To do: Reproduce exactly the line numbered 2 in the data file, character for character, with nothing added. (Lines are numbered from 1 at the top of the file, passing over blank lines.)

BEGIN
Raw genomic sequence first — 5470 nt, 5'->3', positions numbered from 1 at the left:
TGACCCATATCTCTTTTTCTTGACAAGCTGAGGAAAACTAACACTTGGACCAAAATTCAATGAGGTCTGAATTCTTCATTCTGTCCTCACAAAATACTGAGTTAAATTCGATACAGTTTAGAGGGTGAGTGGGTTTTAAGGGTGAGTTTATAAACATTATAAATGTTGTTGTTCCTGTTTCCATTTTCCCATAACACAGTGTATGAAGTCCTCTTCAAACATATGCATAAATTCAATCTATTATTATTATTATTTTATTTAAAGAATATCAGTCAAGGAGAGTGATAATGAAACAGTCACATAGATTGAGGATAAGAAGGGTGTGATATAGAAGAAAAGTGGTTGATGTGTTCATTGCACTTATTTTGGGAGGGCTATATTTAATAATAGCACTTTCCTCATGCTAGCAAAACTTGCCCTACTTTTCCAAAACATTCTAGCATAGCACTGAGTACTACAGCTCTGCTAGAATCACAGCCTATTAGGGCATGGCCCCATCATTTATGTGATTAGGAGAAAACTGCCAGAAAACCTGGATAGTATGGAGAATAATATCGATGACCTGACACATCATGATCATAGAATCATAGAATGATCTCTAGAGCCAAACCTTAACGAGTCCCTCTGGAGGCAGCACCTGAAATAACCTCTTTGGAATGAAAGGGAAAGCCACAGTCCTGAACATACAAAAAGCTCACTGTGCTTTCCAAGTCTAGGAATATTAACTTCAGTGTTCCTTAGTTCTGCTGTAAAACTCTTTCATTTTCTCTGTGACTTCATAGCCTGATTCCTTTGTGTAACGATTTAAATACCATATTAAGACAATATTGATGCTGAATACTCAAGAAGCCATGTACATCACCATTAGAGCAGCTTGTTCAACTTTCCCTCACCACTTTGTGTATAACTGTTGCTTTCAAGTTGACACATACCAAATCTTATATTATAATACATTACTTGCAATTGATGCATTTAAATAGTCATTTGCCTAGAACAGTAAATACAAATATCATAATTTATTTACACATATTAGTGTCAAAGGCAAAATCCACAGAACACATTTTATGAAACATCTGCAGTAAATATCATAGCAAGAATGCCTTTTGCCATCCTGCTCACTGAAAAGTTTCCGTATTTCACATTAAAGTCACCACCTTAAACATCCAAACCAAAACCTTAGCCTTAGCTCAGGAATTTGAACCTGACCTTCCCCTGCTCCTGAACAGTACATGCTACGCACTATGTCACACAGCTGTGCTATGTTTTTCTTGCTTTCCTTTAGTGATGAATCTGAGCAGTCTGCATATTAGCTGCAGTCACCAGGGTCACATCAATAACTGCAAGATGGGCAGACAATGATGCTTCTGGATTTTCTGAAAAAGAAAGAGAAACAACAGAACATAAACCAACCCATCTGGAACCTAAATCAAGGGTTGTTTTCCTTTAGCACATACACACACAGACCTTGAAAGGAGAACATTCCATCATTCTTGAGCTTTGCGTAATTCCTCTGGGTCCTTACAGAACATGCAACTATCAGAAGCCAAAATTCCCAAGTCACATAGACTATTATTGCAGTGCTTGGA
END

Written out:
TGACCCATATCTCTTTTTCTTGACAAGCTGAGGAAAACTAACACTTGGACCAAAATTCAATGAGGTCTGAATTCTTCATTCTGTCCTCACAAAATACTGAGTTAAATTCGATACAGTTTAGAGGGTGAGTGGGTTTTAAGGGTGAGTTTATAAACATTATAAATGTTGTTGTTCCTGTTTCCATTTTCCCATAACACAGTGTATGAAGTCCTCTTCAAACATATGCATAAATTCAATCTATTATTATTATTATTTTATTTAAAGAATATCAGTCAAGGAGAGTGATAATGAAACAGTCACATAGATTGAGGATAAGAAGGGTGTGATATAGAAGAAAAGTGGTTGATGTGTTCATTGCACTTATTTTGGGAGGGCTATATTTAATAATAGCACTTTCCTCATGCTAGCAAAACTTGCCCTACTTTTCCAAAACATTCTAGCATAGCACTGAGTACTACAGCTCTGCTAGAATCACAGCCTATTAGGGCATGGCCCCATCATTTATGTGATTAGGAGAAAACTGCCAGAAAACCTGGATAGTATGGAGAATAATATCGATGACCTGACACATCATGATCATAGAATCATAGAATGATCTCTAGAGCCAAACCTTAACGAGTCCCTCTGGAGGCAGCACCTGAAATAACCTCTTTGGAATGAAAGGGAAAGCCACAGTCCTGAACATACAAAAAGCTCACTGTGCTTTCCAAGTCTAGGAATATTAACTTCAGTGTTCCTTAGTTCTGCTGTAAAACTCTTTCATTTTCTCTGTGACTTCATAGCCTGATTCCTTTGTGTAACGATTTAAATACCATATTAAGACAATATTGATGCTGAATACTCAAGAAGCCATGTACATCACCATTAGAGCAGCTTGTTCAACTTTCCCTCACCACTTTGTGTATAACTGTTGCTTTCAAGTTGACACATACCAAATCTTATATTATAATACATTACTTGCAATTGATGCATTTAAATAGTCATTTGCCTAGAACAGTAAATACAAATATCATAATTTATTTACACATATTAGTGTCAAAGGCAAAATCCACAGAACACATTTTATGAAACATCTGCAGTAAATATCATAGCAAGAATGCCTTTTGCCATCCTGCTCACTGAAAAGTTTCCGTATTTCACATTAAAGTCACCACCTTAAACATCCAAACCAAAACCTTAGCCTTAGCTCAGGAATTTGAACCTGACCTTCCCCTGCTCCTGAACAGTACATGCTACGCACTATGTCACACAGCTGTGCTATGTTTTTCTTGCTTTCCTTTAGTGATGAATCTGAGCAGTCTGCATATTAGCTGCAGTCACCAGGGTCACATCAATAACTGCAAGATGGGCAGACAATGATGCTTCTGGATTTTCTGAAAAAGAAAGAGAAACAACAGAACATAAACCAACCCATCTGGAACCTAAATCAAGGGTTGTTTTCCTTTAGCACATACACACACAGACCTTGAAAGGAGAACATTCCATCATTCTTGAGCTTTGCGTAATTCCTCTGGGTCCTTACAGAACATGCAACTATCAGAAGCCAAAATTCCCAAGTCACATAGACTATTATTGCAGTGCTTGGA